[b]GTX 260 verses 9800GX2[/b]: The GTX 260 finds itself in an interesting position. Usually it falls slightly behind the 9800GX2 in raw FPS. But one must never forget that the 9800GX2 relies on profiles and AFR for its performance. When you take these things into account its difficult to recommended the 9800GX2 over a single GTX 260. The other advantages the GTX 260 offers is its reliance on only having 2 6 pin connecttors verses the 9800GX2's power requirements is also a compelling argument. The GTX 260 does only have 896 megs of memory but that is still far and above the 512 limitation suffered by the 9800GX2 which will allow it to pull ahead in certain situations such as Crysis at High Settings. The GTX 260 retails for 400 dollars which puts the 9800GX2 in a difficult place. I am guessing the 9800GX2 will eventually be phased out.

[b]GTX 260 verses 9800GX2 Quad SLI[/b]: The recommendation in this case echoes itself. With only requiring 6 pin connectors. The GTX 260 solution will be open to more power supplies. . Like the 9800GX2 Quad solution. It does rely on AFR rendering and SLI profiles. The GTX 260 is a little slower in some situations but the additional power features and shader capabilities of the GTX 260 make it a more future proof solution. Like the GTX280 cooler you will never have to worry about the second bottom card hitting the LED/PWR connectors that the 9800GX2 would tend to squish up against.

[b] GTX 260 3 way SLI verses GTX 280 SLI[/b]: This choice is quite a bit more interesting. The Geforce GTX 260 retails for 400 dollars verses the 650 of the GTX 280. In a 3way SLI configuration you are paying a net total of 1200 dollars and getting superior performance most of the time. While the GTX 280 SLI setup costs 1300 dollars. Other factors to be considered is the GTX 260 only requires two six pin connectors rather than the eight pin requirements of the GTX 280. However the downsides is the GTX 260 3 way SLI solution consumes more power at load and idle and will require good airflow and case setup. You will also need a 3 Way Capable SLI motherboard. Unfortunately I was unable to test the GTX 260 SLI

[b] Overall Thoughts and Conclusions[/b]

[img]http://chrisray.soterial.com/GT200/SystemCards/GT200medusademo.jpg[/img]

[b] Lasting Thoughts[/b]: The GT200 is an interesting architecture. Its a 1.4 Billion transistor beast. However it is a single GPU that is capable of delivering performance beyond last years multi GPU solutions. That alone is an impressive feat and should not be ignored. However other than performance enhancement features and improved power efficiency there isnt a whole lot "new" to the GTX 200 series that isnt seen on prior DX 10 Geforce cards. 9800GX2 users are unlikely to run out and replace there cards immediately unless they are aiming for a 3 way SLI solution for highest level of performance. More performance isn't a bad thing. As newer titles come out and start really stressing the current cards. These newer cards are really going to help keep the frame rates and resolution up. There are however some other considerations to look at when looking at an Nvidia card purchase. And this is not just exclusive to the GTX 200 series. CUDA and PhysX. Nvidia is clamoring hard about the important of PhysX and CUDA. And there are some interesting apps taking advantage of CUDA now. With PhysX its slightly different. While no current games currently support PhysX there are several upcoming A titles and B titles which have PhysX support built in. Nvidia demo'd several of these games at editors day. If Nvidia can deliver the PhysX promises they are making then gaming on a DX10 Geforce card could become quite interesting in the future.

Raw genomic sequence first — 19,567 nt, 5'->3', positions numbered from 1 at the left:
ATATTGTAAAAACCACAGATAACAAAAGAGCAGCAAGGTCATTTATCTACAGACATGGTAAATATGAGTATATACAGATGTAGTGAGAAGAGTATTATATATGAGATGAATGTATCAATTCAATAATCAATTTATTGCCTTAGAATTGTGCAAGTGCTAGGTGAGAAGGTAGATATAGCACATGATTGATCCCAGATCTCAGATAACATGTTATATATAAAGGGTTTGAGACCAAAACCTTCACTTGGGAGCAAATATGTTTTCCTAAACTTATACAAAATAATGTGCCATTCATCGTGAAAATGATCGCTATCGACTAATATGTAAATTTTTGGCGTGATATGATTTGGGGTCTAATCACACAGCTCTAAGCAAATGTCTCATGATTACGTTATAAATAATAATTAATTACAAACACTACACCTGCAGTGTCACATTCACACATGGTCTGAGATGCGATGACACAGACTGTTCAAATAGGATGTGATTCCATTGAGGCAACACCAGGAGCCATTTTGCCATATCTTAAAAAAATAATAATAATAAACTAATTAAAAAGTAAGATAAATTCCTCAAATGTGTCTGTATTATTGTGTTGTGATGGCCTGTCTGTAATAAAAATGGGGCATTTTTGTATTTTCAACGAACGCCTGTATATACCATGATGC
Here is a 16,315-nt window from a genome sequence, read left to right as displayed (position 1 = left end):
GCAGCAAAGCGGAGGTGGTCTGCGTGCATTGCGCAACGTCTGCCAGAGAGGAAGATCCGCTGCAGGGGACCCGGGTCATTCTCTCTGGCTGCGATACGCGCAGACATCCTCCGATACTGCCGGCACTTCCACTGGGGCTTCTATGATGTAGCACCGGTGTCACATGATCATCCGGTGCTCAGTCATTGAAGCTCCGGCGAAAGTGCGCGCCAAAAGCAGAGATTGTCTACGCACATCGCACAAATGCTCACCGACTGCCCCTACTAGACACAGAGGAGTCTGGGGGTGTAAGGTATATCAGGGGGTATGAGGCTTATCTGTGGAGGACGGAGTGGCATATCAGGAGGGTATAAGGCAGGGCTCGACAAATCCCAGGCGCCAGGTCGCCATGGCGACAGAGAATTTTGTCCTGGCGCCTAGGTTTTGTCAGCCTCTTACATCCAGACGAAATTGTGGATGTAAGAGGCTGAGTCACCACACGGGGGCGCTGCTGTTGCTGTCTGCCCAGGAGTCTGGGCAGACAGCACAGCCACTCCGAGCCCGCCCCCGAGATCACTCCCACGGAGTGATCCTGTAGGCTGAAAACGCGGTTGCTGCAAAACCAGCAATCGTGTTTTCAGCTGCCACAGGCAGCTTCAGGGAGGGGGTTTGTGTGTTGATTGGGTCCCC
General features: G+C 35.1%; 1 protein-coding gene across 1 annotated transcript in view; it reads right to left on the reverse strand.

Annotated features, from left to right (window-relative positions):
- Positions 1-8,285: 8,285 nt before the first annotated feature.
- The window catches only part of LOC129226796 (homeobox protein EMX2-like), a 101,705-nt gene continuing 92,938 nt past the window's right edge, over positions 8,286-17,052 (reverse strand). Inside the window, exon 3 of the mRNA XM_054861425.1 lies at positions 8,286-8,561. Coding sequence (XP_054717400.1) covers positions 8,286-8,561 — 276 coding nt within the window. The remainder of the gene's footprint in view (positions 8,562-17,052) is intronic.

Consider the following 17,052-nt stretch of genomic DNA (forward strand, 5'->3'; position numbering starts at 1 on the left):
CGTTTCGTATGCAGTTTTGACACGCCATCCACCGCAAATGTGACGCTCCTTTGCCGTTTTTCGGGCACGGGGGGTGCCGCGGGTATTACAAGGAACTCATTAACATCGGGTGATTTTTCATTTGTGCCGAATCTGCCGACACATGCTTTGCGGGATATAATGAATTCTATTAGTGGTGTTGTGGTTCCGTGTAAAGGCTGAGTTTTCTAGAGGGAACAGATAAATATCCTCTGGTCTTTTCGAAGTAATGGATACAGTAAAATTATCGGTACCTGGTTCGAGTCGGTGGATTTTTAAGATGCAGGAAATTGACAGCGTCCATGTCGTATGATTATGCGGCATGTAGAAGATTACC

[b]Non GPU Related CPU Note[/b]: Nvidia has been making a big deal about the "optimized" PC lately. Stating that you should buy a PC with a good GPU AND good CPU for optimal performance. In this case I have to give a small nod to AMD. While the Phenom isnt delivering the fastest CPU experience. It was more than capable of providing an excellent gaming experience even on a 3 way GTX 260 solution. While this may not be the most "Balanced" approach. It does lend some credibility the idea that a decent CPU paired up with powerful graphic cards can provide an excellent gaming solution. While some may question the choice of using a Phenom in this investigation I felt it gave an interesting perspective.
Final Thoughts and Conclusion



Quick Note: Since alot of configurations were tested here with multiple levels of SLI I am going to try and discuss them at there various price and performance levels.





The GTX 280



Image



GTX 280 Verses 9800GX2: Theres no doubt about it. The GTX 280 is the better card card here. For multiple reasons. Not only does it provide 1 gigabyte of pure framebuffer memory for the card to access. It also consistently outperforms the 9800GX2 without the need for AFR rendering. This is important for those who are are sensitive AFR latency issues between inter-frame delays. When the geometry shader becomes more of an issue. The GTX 280 will have a significant advantage as well. The GTX 280 is also does not have artificial performance barriers such as 512 megs of memory hamstringing it from achieving its full potential. The GTX 280 also consumes significantly less power while idling. The downsides are that at load the GTX 280 does run hotter and consumes more power than the 9800GX2.